The carbonic acid / bicarbonate / carbonate buffering system is very important in an aquarium and largely controls both the pH and the resistance to change of the pH in the water.  These three carbonate-based species can all interconvert in a connected equilibrium reaction:

(1)  H2CO3 (carbonic acid) ⇌ H+ + HCO3 (bicarbonate) ⇌ 2H+ + CO3-2 (carbonate)

H+ is shorthand for the hydronium H3O+ ion.  The concentration of H+ (notated as [H+]) is what determines pH.  pH is calculated as:

(2)  pH = -log10[H+]

So when [H+] = 1e-7M the pH is -log10(1e-7) = 7.0 which is considered ‘neutral pH’.

Collectively, the amount of HCO3 (bicarbonate) and CO3-2 (carbonate) set the water’s ‘alkalinity‘ which is sometimes reported as the ‘dKH’ value.

Equilibrium concentrations of carbonic acid, bicarbonate and carbonate

The relative fraction of carbonic acid vs. bicarbonate vs. carbonate is entirely determined by the pH of the water.  At lower pH (more acidic) the equilibrium shifts away from carbonate through bicarbonate and winds up as carbonic acid.  The reverse is true at high pH.  As the “middle ground” bicarbonate represents the majority of the species over a range of pH near neutral, including most of the typical pH values an aquarium might have.

The equilibrium for each of the carbonate-based species is the concentration(s) at which the relative amounts of each species are stable and unchanging, because under equilibrium conditions the rate of forward and reverse reactions are the same.   This includes H3O+ so at equilibrium the pH is also stable.  These equilibrium concentrations can be described as follows:

(3)  [H+] x [HCO3] / H2CO3 = Ka1

(4′)  [H+] x [H+] x [CO3-2] / [H+] / [HCO3] = Ka2   which simplifies to…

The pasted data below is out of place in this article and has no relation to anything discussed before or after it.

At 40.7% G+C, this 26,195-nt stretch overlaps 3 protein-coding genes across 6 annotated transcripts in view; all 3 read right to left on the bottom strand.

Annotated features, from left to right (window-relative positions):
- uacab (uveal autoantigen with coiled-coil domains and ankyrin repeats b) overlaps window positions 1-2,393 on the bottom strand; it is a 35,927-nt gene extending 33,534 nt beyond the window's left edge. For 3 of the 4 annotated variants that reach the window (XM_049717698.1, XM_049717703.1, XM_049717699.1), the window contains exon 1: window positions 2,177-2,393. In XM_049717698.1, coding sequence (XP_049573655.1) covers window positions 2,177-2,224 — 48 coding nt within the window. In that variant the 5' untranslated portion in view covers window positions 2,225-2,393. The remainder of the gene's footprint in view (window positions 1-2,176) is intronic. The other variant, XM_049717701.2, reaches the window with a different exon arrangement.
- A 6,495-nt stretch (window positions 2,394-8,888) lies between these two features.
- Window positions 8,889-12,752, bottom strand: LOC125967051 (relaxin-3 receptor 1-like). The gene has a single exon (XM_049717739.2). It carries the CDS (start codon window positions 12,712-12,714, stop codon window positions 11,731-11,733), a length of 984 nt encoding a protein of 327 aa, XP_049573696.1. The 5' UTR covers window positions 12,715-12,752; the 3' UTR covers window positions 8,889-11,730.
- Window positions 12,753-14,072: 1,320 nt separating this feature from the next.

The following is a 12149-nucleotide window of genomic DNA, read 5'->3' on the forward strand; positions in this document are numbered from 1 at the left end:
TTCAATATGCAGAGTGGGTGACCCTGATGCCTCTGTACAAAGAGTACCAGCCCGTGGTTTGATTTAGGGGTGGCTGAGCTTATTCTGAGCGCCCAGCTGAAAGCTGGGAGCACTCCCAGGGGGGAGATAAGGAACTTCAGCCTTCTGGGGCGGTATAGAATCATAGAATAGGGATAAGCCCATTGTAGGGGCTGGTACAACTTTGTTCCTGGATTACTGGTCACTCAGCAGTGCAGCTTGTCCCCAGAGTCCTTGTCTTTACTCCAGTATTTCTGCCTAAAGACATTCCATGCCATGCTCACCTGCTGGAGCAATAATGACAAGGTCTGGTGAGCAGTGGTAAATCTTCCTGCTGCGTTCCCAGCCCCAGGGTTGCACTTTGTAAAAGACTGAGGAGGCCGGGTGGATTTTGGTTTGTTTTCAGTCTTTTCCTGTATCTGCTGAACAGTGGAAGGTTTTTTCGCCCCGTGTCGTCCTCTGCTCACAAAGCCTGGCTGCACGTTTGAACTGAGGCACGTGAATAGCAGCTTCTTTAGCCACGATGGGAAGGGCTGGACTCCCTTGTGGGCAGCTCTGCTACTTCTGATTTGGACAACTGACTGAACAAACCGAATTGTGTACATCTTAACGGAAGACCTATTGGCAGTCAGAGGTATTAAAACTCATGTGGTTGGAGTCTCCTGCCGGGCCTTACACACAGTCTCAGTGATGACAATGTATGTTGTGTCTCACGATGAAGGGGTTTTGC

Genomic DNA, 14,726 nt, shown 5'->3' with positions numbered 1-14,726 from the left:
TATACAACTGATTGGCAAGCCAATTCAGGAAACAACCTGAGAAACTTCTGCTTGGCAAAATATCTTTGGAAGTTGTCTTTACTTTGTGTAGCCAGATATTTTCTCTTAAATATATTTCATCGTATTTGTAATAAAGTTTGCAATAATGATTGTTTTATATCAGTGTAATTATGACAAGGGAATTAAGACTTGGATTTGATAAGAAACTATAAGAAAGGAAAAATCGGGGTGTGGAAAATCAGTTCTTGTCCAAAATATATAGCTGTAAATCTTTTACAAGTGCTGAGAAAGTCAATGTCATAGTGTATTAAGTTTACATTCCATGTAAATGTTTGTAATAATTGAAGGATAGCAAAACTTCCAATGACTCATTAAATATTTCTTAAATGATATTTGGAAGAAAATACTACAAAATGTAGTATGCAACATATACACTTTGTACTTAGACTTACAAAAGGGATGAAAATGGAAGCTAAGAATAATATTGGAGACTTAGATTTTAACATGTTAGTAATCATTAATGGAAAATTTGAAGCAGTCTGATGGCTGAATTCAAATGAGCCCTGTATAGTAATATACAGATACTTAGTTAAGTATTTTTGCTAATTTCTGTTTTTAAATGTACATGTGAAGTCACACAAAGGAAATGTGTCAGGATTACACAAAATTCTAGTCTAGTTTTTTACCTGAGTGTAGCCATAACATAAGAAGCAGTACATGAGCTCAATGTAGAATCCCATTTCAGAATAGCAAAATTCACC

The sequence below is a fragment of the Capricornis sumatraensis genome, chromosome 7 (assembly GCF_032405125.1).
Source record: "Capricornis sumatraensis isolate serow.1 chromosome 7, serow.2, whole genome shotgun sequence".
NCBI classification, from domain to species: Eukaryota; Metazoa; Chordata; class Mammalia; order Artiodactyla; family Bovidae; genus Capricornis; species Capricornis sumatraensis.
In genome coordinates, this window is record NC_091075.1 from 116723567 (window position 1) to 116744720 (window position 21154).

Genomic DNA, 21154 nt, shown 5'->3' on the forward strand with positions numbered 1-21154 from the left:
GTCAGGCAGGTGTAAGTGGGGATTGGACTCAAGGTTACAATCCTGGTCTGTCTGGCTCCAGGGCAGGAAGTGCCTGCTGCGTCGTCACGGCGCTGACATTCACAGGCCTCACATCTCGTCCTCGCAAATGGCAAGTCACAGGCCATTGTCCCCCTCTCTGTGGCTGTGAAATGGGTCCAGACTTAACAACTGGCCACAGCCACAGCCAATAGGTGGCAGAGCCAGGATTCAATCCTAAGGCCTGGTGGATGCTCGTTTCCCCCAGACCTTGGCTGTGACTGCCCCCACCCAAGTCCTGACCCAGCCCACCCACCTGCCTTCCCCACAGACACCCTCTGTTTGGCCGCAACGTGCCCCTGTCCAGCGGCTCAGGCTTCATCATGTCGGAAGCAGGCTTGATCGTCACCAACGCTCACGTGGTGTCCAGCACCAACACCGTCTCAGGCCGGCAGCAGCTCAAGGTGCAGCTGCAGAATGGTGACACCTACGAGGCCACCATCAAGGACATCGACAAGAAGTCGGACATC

(4)  [H+] x [CO3-2] / [HCO3] = Ka2

Ka1 and Ka2 are the equilibrium constants for these reactions.  You will often see these equilibrium constants expressed as pKa1 and pKa2 where by exact analogy to how pH relates to [H+] by pH = -log10[H+], pKa1 = -log10[Ka1] and pKa2 = -log10[Ka2].  Whilst pKa2 is well-known to be 10.3, the value for pKa1 is still being debated, with a recent determination of 3.49.  Part of the challenge with measuring pKa1 is that H2CO3 can also spontaneously react with water along this scheme:

(5)  H2CO3 (carbonic acid) ⇌ H2O + CO2

This last reaction has an equilibrium that very heavily favors CO2 over H2CO3, which is important in a planted aquarium since dissolved CO2 gas is the major source of carbon for submersed plants.  If we assume the concentration of water in this reaction is constant, then the equilibrium constant for conversion of carbonic acid to carbon dioxide is around 667 so carbonic acid at equilibrium is about 0.15% of the carbon dioxide concentration.  This rapid conversion of carbonic acid to something other than bicarbonate is part of what makes determining Ka1 so challenging.

Relative amounts of carbonic acid, bicarbonate and carbonate

If the pH changes, the relative amounts of the three carbonate-based species will also change, establishing new equilibrium concentrations one relative to the other at the new pH.  The reverse is also true, so if for example growing plants consume dissolved carbon dioxide, that will lower the concentration of carbonic acid which will in turn affect (raise) the pH, again rebalancing the relative distribution of the three carbonate-based species to a new equilibrium.

Knowing the pH and the two equilibrium constants Ka1 and Ka2 the relative fraction carbonic acid, bicarbonate and carbonate can be calculated.  After some algebra (left as an exercise for the reader) this works out to:

(6)  fraction of  H2CO3 (carbonic acid) = [H+] / ([H+] + Ka1 + Ka1 x Ka2 / [H+])

(7)  fraction of HCO3 (bicarbonate) = Ka1 / ([H+] + Ka1 + Ka1 x Ka2 / [H+])

(8)  fraction of CO3-2 (carbonate) = Ka2 / ([H+] + Ka2 + [H+] x [H+] / Ka1)

Of course, these three relative amounts add up to exactly 1.0 and are dependent on pH and the two equilibrium constants.  There is also a dependence on both temperature and the amount of salt in the water to a certain extent which can be modeled by adjusting the Ka1 and Ka2 values suitably if needed.

Bjerrum plot of carbonate equilibria

Bjerrum plot of carbonate equilibria
relative fraction of carbonic acid, bicarbonate and carbonate vs. pH